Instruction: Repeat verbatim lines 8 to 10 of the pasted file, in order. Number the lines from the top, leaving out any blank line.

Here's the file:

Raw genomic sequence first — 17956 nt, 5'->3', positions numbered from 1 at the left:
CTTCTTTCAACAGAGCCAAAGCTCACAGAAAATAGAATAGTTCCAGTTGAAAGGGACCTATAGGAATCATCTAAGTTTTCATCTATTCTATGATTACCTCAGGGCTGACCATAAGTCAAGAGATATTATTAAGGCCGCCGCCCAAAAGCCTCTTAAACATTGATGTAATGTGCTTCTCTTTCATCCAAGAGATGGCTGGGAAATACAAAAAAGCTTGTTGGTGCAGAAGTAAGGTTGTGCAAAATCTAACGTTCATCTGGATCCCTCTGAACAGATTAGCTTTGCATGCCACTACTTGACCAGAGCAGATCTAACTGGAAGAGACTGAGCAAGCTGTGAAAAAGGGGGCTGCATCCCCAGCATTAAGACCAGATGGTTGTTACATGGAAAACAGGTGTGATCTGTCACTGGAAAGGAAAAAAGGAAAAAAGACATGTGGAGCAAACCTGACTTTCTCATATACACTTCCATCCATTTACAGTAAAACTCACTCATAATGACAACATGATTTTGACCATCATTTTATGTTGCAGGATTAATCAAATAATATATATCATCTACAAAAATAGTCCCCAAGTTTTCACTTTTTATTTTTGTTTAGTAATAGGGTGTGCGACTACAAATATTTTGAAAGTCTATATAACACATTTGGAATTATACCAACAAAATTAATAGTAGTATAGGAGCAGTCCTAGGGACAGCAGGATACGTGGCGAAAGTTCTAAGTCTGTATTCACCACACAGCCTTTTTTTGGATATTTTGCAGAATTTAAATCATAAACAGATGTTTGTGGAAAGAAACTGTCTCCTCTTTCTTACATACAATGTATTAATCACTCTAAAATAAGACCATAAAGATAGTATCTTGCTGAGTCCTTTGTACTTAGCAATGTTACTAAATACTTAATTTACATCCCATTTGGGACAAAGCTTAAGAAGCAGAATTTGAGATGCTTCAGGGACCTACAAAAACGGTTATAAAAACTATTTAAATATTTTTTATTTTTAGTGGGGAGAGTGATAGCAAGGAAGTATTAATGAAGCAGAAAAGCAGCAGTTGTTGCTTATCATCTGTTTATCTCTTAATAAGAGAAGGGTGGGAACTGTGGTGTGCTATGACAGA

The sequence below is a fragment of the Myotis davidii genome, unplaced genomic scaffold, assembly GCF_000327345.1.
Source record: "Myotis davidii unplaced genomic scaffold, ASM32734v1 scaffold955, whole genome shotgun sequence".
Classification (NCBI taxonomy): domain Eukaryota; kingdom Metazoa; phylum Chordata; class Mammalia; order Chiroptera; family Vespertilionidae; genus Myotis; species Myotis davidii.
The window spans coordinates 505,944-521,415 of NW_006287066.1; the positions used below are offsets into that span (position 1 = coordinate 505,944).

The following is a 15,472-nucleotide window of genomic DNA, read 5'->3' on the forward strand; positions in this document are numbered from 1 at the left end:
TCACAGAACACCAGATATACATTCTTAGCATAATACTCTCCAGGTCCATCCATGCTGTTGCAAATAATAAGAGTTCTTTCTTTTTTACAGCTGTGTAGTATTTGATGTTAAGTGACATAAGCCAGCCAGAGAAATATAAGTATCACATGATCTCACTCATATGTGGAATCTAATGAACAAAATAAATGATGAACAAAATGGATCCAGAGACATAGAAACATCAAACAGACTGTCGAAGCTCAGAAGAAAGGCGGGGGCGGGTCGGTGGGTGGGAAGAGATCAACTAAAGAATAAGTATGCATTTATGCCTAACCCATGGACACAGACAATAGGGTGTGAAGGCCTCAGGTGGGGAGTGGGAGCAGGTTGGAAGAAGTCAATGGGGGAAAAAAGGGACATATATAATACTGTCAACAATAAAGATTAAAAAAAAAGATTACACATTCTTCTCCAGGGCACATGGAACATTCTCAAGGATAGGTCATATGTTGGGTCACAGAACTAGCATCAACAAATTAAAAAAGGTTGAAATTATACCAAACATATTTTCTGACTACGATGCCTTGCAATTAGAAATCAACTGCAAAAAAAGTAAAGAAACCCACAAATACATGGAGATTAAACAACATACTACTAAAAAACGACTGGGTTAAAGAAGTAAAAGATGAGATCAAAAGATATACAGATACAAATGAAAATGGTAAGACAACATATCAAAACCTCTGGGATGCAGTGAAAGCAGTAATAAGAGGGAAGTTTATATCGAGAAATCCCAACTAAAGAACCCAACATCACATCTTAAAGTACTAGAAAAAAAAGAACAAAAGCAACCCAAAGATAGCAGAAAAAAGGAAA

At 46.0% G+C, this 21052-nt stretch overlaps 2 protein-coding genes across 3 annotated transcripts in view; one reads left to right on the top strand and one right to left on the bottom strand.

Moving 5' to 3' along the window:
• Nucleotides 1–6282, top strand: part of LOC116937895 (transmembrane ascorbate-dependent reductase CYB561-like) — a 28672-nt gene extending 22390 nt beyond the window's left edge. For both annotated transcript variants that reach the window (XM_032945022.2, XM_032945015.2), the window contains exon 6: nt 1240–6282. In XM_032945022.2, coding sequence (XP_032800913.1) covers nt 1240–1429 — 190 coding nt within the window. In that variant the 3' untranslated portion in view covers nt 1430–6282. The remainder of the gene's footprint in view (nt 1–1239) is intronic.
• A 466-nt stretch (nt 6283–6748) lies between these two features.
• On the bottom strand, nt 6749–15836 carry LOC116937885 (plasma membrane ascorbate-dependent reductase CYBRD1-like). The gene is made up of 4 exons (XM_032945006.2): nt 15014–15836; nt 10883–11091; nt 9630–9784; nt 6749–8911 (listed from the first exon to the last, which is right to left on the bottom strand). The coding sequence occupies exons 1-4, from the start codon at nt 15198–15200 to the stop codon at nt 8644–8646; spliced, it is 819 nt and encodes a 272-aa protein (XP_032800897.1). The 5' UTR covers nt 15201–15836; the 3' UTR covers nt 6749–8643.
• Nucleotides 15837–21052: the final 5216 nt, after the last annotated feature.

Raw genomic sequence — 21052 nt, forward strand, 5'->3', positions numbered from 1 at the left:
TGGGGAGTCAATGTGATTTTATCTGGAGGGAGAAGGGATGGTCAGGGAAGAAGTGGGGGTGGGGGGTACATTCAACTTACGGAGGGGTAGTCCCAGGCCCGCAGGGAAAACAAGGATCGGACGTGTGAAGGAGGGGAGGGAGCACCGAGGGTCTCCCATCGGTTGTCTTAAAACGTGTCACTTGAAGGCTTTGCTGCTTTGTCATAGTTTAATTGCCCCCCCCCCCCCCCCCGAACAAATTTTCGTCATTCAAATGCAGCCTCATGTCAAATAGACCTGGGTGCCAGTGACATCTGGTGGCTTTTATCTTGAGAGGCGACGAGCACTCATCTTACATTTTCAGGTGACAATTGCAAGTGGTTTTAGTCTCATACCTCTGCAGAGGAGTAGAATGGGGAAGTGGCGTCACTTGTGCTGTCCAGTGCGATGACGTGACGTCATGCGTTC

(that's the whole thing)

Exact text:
TCACAGAACACCAGATATACATTCTTAGCATAATACTCTCCAGGTCCATCCATGCTGTTGCAAATAATAAGAGTTCTTTCTTTTTTACAGCTGTGTAGTATTTGATGTTAAGTGACATAAGCCAGCCAGAGAAATATAAGTATCACATGATCTCACTCATATGTGGAATCTAATGAACAAAATAAATGATGAACAAAATGGATCCAGAGACATAGAAACATCAAACAGACTGTCGAAGCTCAGAAGAAAGGCGGGGGCGGGTCGGTGGGTGGGAAGAGATCAACTAAAGAATAAGTATGCATTTATGCCTAACCCATGGACACAGACAATAGGGTGTGAAGGCCTCAGGTGGGGAGTGGGAGCAGGTTGGAAGAAGTCAATGGGGGAAAAAAGGGACATATATAATACTGTCAACAATAAAGATTAAAAAAAAAGATTACACATTCTTCTCCAGGGCACATGGAACATTCTCAAGGATAGGTCATATGTTGGGTCACAGAACTAGCATCAACAAATTAAAAAAGGTTGAAATTATACCAAACATATTTTCTGACTACGATGCCTTGCAATTAGAAATCAACTGCAAAAAAAGTAAAGAAACCCACAAATACATGGAGATTAAACAACATACTACTAAAAAACGACTGGGTTAAAGAAGTAAAAGATGAGATCAAAAGATATACAGATACAAATGAAAATGGTAAGACAACATATCAAAACCTCTGGGATGCAGTGAAAGCAGTAATAAGAGGGAAGTTTATATCGAGAAATCCCAACTAAAGAACCCAACATCACATCTTAAAGTACTAGAAAAAAAAGAACAAAAGCAACCCAAAGATAGCAGAAAAAAGGAAA

At 46.0% G+C, this 21052-nt stretch overlaps 2 protein-coding genes across 3 annotated transcripts in view; one reads left to right on the top strand and one right to left on the bottom strand.

Moving 5' to 3' along the window: